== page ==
being the center of attention. Everybody is hanging on to his every word. He is discussing subjects or
events about which he knows more than anyone else in the room. It is only human nature for him to
begin to feel pleased with himself and to relax. This is dangerous. It is when the witness becomes
relaxed that all of these rules are forgotten. So long as the witness remains very alert, he is on guard and
remains on guard until the deposition is over. At all times, from the beginning of the deposition to the
end, you should sit up straight with your arms on the table and your feet under the table and look straight
at the opposing attorney and listen carefully and intently to everything that is going on. Once again,
never forget the three rules regarding deposition testimony: (1) look and listen; (2) pause and think; and
(3) answer briefly. Depositions are very serious matters and can make or break your entire lawsuit; they
should be treated with utmost respect and caution
2. BEWARE OF THE OPPOSING ATTORNEY
As discussed above, you should always be cautious of the opposing attorney. He may be
very friendly and pleasant to talk with. This is just an old trick. a device to make you let
your guard down. Do not fall for it. The opposing attorney could care less about you
personally. He represents the other party and the other party only, and will do
everything in his power to "sweet talk" you into hurting your case. While you should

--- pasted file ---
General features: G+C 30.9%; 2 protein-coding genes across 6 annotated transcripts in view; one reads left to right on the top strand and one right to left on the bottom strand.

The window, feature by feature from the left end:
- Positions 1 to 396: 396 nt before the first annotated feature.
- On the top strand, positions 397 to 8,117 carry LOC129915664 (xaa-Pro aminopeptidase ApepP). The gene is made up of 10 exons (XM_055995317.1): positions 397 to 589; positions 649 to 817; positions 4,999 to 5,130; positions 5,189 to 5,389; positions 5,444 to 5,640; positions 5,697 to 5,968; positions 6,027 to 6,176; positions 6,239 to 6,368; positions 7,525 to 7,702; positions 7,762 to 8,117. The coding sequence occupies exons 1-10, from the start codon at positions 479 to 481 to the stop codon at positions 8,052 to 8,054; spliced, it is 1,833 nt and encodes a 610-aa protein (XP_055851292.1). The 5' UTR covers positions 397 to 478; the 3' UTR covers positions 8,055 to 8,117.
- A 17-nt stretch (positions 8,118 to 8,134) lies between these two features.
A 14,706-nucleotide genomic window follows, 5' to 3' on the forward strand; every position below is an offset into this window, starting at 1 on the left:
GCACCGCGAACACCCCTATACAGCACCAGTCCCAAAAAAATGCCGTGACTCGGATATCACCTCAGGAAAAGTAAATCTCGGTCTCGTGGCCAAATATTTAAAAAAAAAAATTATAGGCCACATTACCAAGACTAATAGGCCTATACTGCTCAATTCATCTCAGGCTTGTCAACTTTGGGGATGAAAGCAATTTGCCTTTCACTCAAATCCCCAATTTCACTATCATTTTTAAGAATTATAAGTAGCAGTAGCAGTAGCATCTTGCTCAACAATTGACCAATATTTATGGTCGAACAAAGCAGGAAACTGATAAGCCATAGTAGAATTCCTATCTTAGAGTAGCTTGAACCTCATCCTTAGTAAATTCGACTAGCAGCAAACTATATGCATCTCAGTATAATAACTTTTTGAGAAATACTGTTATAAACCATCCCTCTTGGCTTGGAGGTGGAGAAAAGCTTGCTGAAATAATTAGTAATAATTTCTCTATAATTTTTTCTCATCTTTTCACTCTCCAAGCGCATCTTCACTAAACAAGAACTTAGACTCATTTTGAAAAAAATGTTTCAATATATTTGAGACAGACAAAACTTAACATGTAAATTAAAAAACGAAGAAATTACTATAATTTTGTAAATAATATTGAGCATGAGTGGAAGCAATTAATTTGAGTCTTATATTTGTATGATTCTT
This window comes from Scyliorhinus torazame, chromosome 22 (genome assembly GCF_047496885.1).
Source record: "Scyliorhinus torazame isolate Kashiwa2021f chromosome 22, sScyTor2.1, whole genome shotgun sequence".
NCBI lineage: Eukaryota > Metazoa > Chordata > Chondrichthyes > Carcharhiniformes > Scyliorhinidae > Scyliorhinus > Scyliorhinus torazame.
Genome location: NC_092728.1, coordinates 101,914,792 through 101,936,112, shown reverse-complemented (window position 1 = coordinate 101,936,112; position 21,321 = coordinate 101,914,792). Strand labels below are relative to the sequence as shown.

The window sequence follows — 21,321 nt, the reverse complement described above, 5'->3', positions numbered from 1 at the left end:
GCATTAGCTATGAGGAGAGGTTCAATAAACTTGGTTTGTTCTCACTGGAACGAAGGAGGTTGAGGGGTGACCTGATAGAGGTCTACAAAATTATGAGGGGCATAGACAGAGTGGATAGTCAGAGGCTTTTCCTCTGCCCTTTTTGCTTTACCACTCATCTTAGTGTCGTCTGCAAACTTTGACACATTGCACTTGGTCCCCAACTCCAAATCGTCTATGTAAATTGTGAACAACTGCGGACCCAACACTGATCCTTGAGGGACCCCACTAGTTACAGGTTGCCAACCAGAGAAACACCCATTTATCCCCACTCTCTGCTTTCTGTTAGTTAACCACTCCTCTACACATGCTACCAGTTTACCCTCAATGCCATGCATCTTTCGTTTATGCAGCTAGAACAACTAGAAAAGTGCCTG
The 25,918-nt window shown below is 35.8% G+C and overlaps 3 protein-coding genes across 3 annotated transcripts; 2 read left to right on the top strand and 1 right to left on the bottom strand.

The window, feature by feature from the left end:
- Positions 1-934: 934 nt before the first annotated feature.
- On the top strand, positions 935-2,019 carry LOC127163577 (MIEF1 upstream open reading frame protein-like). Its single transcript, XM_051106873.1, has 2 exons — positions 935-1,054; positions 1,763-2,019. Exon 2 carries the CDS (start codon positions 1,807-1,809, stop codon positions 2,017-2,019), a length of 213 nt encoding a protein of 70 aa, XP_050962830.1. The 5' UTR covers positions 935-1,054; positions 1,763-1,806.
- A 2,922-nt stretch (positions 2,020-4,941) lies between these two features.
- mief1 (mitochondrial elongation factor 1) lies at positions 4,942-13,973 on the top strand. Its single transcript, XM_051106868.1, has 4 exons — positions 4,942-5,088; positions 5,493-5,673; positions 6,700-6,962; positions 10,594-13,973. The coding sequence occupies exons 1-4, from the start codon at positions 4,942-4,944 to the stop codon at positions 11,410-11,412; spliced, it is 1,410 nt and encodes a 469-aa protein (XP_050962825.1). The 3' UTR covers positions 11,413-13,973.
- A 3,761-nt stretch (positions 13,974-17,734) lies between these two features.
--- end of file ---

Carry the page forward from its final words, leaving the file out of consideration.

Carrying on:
remain polite and courteous, remember that the opposing attorney is nothing other than
the opposing attorney.
3. STAY CALM: DO NOT GET MAD
Never become angry. Never curse or engage in name-calling. The opposing attorney may
conscientiously try to provoke you into getting mad or into arguing. Dc not let him get
the better of you. Keep your temper. Never get upset. The more upset and displeasurable
the opposing attorney gets, the more calm and courteous you should remain. If he "gets
your goat," the he has won the battle.
4. REMAIN SERIOUS AT ALL TIMES
Avoid all jokes, facetiousness, sarcasm, wisecracks or one-upmanship. What may at the
time seem like an innocent joke will not appear to be a joking matter when transcribed
into cold, black-and-white print. Never try to get the upper hand on the opposing
attorney by using some clever "comeback" or by turning the tables and asking him
questions. This can prove disastrous, Attorneys take depositions on a regular basis and
are used to them. You are not. Remain polite, courteous and calm. Above all, never
engage in any arguments with opposing counsel. Do not interrupt his questions.
It is worth repeating that you should never engage in speculation or conjecture. NEVER
GUESS. If the opposing attorney asks you "Well, why do you think so-and so did such-and-
such?," do not engage in speculation; simply state "I don't know." This is the truthful answer.
6. "OFF THE RECORD"
Often attorneys will want to go "off the record" (this means that the court reporter stops
transcribing what is being said). This usually occurs when the attorneys want to discuss
matters between themselves which do not relate to the testimony being solicited. You
should never talk during these periods. If an attorney asks you a question "off the
record" which has any bearing upon the case, simply refuse to answer and defer to your
attorney. These "off the record" discussions should be among attorneys only. Never talk
to any parties, witnesses or other attorneys about any part of the case before, during or
after the deposition, during breaks or when the parties are "off the record." Anything
you say can later be asked of you while you are "on the record."
7 CAUTION: USING DOCUMENTS TO REFRESH YOUR
If an attorney is expressly asking you about the contents or purpose of certain document
(e.g., checks, deeds, contracts, etc.), you should ask the attorney to let you see the
document that he is referring to before you answer the question.